Homemade Root Beer

Great Fermentations (greatfermentations. com) carries everything you need to make and package your root beer. You’ll need a manual bottle capper ($18.99), clear glass bottles ($20.99 for a case of 24), crown caps ($4.99 for 144 caps), and, if you’d like, a few cardboard 6-pack carriers ($.99 each). The shop also sells Neato Beer Labels ($13.99 for a pack of 40), which in- cludes free access to digital templates you can use to customize your bottles.
Great Fermentations (greatfermentations.com) carries everything you need to make and package your root beer. You’ll need a manual bottle capper ($18.99), clear glass bottles ($20.99 for a case of 24), crown caps ($4.99 for 144 caps), and, if you’d like, a few cardboard 6-pack carriers ($.99 each). The shop also sells Neato Beer Labels ($13.99 for a pack of 40), which in- cludes free access to digital templates you can use to customize your bottles. Maura McEvoy

It’s crucial to sanitize all your gear before tackling this project. The bottles and capper, as well as your kitchen tools (mesh sieve, funnel, long-handled spoon, and stockpot) are easiest to sanitize by running through a dishwasher on its “sanitize” setting. To ready the caps, place them in a pot of cold water over high heat; once the water comes to a boil, let cook for 5 minutes. No dishwasher? No problem. Star San ($7.49 for a 4-ounce bottle; greatfermantations.com) is an acid-based, no-rinse sanitizer that can be used on all of the above, including the caps (just be sure to follow the directions on the bottle exactly).

Featured in: Holiday Gifts, By Hand

Equipment

Homemade Root Beer Homemade Root Beer
Unlike mechanically carbonated commercial root beer, this homemade version, which appeared in Saveur’s August/September 2007 issue, gets its fizz from a bit of yeast. This natural fermentation process renders the brew slightly alcoholic (less than three percent), so it’s best gifted to adults only. Stick strictly to the formula: Too much yeast or sugar can cause excessive fermentation, which could crack the bottles.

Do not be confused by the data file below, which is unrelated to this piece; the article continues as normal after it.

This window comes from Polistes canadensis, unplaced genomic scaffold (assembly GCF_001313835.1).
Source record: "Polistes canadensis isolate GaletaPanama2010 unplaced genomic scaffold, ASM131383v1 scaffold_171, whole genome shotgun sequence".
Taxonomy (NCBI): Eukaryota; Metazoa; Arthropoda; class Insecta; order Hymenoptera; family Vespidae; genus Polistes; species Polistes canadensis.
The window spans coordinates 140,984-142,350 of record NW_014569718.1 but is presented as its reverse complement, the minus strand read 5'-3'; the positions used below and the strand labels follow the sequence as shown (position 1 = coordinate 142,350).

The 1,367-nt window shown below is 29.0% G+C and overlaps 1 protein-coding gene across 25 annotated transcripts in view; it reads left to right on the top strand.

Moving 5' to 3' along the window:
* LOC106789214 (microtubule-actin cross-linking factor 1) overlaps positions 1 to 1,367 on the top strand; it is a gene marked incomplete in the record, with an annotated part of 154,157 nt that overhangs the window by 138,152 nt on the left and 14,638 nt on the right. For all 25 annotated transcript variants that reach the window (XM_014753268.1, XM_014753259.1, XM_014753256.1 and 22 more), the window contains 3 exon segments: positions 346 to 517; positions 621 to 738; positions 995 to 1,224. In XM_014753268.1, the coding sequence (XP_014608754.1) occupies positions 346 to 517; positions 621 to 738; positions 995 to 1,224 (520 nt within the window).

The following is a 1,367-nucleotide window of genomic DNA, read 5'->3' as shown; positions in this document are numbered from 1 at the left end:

Yield: makes 22 12-ounce bottles
Time: 5 days

Ingredients

  • 12 oz. dried birch bark*
  • 12 oz. dried sarsaparilla root*
  • 12 oz. dried sassafras root bark*
  • 14 oz. dried licorice root*
  • 1 2-in. piece of fresh ginger, thinly sliced
  • 2 vanilla beans, split lengthwise, seeds scraped and reserved
  • 4 cups molasses (not blackstrap)
  • 14 tsp. active dry yeast

Instructions

  1. In a large pot, combine the birch bark, sarsaparilla root, sassafras root bark, licorice root, ginger, vanilla bean and seeds, and 4 quarts of cold water. Bring to a boil over medium heat, then remove from heat, cover, and let steep for 2 hours.
  2. Place a fine mesh sieve over a large (at least 21⁄2 gallons) stockpot. Strain the liquid and discard the solids. Stir in the molasses and 4 quarts of cold, filtered water, then let cool to 75°F. Sprinkle in yeast and stir to combine; cover and let ferment for 15 minutes.
  3. Stir the mixture once more, then funnel into sanitized bottles, filling to within 2 inches of the top, but no higher. Cap using the bottle capper (follow the manufacturer’s instructions). Leave bottles to ferment in a cool place (65-75°F) for 12 hours, then refrigerate for 5 days to let the flavor develop before gifting.

*Because this recipe calls for steeping and straining the botanicals, coarsely chopped varieties are preferred. Measurements are listed by weight, which is more accurate than volume when dealing with chunky ingredients.